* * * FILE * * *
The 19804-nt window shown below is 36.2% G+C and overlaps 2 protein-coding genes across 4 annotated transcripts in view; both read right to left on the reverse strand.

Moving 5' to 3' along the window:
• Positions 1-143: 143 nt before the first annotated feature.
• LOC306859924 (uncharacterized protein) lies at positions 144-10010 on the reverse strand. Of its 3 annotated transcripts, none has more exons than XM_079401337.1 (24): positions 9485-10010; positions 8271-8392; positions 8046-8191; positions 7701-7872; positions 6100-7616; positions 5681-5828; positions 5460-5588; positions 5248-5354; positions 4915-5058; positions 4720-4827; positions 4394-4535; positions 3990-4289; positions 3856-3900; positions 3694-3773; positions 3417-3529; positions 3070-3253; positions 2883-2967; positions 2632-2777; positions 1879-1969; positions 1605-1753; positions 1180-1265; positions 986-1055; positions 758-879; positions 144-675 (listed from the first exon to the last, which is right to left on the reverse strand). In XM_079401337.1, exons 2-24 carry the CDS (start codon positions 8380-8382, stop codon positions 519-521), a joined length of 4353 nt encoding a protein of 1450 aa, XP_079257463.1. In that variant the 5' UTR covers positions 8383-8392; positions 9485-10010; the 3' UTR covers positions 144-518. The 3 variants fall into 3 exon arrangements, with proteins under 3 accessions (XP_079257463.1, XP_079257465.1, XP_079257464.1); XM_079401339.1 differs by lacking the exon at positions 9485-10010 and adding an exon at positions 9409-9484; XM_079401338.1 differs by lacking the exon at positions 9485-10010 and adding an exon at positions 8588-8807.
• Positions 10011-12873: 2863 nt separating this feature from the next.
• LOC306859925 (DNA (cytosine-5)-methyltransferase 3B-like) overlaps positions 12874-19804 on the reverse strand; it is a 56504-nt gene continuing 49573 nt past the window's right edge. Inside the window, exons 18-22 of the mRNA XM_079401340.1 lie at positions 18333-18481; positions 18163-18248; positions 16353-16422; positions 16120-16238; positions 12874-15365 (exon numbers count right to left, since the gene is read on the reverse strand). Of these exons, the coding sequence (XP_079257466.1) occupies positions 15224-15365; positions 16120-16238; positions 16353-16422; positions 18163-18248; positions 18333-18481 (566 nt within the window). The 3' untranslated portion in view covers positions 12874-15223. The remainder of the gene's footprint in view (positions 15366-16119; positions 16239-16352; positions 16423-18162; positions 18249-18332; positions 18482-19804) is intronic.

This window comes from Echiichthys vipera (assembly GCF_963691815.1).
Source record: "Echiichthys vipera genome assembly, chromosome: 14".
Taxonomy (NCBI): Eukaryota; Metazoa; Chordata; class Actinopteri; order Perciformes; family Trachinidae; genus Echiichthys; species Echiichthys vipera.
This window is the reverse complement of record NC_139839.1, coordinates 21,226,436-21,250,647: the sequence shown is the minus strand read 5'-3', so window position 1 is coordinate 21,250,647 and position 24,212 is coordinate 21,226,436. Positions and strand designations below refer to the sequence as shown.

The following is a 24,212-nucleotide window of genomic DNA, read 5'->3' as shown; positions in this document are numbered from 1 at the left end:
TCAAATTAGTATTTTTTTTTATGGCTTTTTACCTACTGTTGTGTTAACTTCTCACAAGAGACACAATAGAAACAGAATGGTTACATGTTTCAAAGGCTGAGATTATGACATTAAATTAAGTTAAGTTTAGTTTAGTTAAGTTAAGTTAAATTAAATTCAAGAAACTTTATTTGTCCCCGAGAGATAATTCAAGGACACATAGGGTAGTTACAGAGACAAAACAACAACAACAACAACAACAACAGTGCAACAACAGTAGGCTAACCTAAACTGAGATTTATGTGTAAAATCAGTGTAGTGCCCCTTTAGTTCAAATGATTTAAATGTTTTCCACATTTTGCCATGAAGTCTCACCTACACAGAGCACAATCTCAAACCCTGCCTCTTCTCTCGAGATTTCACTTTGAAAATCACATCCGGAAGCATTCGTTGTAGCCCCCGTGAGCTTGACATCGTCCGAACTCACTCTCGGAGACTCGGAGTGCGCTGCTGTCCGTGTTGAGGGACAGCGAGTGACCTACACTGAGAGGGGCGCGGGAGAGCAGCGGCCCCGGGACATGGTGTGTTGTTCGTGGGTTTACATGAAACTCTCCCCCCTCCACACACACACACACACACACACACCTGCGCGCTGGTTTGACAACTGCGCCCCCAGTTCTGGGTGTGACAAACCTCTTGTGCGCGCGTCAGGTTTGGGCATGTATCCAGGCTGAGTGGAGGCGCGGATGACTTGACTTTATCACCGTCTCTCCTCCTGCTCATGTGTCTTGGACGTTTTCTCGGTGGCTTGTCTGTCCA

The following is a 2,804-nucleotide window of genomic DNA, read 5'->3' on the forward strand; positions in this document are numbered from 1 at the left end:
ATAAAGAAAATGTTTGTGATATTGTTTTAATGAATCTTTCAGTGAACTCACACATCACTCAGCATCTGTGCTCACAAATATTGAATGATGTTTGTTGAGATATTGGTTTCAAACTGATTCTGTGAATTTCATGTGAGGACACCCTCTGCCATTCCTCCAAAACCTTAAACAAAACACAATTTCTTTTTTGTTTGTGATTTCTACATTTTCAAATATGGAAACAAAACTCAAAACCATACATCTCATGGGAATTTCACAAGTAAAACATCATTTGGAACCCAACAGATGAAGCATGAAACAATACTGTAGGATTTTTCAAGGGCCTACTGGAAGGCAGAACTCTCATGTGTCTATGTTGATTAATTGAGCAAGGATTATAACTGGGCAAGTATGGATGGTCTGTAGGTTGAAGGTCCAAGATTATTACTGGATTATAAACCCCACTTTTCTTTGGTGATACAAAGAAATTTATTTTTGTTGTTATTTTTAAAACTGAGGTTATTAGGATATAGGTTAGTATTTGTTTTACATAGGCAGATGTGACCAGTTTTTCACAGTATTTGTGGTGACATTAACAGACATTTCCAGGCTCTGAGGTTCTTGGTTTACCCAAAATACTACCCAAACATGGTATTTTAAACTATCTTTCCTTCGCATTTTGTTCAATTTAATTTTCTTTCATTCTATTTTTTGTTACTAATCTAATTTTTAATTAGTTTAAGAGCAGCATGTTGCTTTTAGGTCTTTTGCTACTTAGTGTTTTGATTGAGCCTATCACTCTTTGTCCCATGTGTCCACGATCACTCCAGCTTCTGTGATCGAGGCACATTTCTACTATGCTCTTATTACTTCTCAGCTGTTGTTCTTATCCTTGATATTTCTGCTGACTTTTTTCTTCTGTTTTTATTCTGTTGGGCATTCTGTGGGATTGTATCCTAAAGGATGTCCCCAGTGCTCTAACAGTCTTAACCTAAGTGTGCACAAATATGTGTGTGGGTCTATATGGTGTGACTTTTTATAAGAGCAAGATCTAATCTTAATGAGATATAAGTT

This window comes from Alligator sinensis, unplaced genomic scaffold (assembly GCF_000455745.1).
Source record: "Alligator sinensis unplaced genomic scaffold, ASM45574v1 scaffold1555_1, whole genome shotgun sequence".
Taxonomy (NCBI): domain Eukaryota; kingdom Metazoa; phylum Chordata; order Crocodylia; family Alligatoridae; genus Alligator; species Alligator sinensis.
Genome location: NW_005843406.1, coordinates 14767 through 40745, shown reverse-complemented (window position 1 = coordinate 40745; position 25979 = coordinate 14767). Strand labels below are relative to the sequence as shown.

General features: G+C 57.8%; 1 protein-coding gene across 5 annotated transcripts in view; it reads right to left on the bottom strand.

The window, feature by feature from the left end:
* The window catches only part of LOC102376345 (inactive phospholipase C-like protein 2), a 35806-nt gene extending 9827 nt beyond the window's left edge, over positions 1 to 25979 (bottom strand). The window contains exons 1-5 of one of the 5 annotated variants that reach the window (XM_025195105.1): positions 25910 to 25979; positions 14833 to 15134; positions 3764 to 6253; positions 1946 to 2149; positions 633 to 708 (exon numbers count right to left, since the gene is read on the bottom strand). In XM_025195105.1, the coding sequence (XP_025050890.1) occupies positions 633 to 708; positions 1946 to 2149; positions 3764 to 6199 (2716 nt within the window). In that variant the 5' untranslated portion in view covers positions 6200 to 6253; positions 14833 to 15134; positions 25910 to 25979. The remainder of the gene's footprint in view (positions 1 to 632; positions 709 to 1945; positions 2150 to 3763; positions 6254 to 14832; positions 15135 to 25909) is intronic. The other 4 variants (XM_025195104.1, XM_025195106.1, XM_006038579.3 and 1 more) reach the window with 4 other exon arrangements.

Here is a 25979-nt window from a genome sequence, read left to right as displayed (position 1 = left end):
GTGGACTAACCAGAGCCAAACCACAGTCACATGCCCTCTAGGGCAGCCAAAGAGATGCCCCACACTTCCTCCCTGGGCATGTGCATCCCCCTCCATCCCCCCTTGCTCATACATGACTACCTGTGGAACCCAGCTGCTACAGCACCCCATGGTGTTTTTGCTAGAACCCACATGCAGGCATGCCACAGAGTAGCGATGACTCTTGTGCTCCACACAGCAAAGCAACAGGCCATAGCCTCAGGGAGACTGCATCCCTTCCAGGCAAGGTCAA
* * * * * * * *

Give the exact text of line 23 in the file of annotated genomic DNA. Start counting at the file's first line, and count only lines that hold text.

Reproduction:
GTGGACTAACCAGAGCCAAACCACAGTCACATGCCCTCTAGGGCAGCCAAAGAGATGCCCCACACTTCCTCCCTGGGCATGTGCATCCCCCTCCATCCCCCCTTGCTCATACATGACTACCTGTGGAACCCAGCTGCTACAGCACCCCATGGTGTTTTTGCTAGAACCCACATGCAGGCATGCCACAGAGTAGCGATGACTCTTGTGCTCCACACAGCAAAGCAACAGGCCATAGCCTCAGGGAGACTGCATCCCTTCCAGGCAAGGTCAA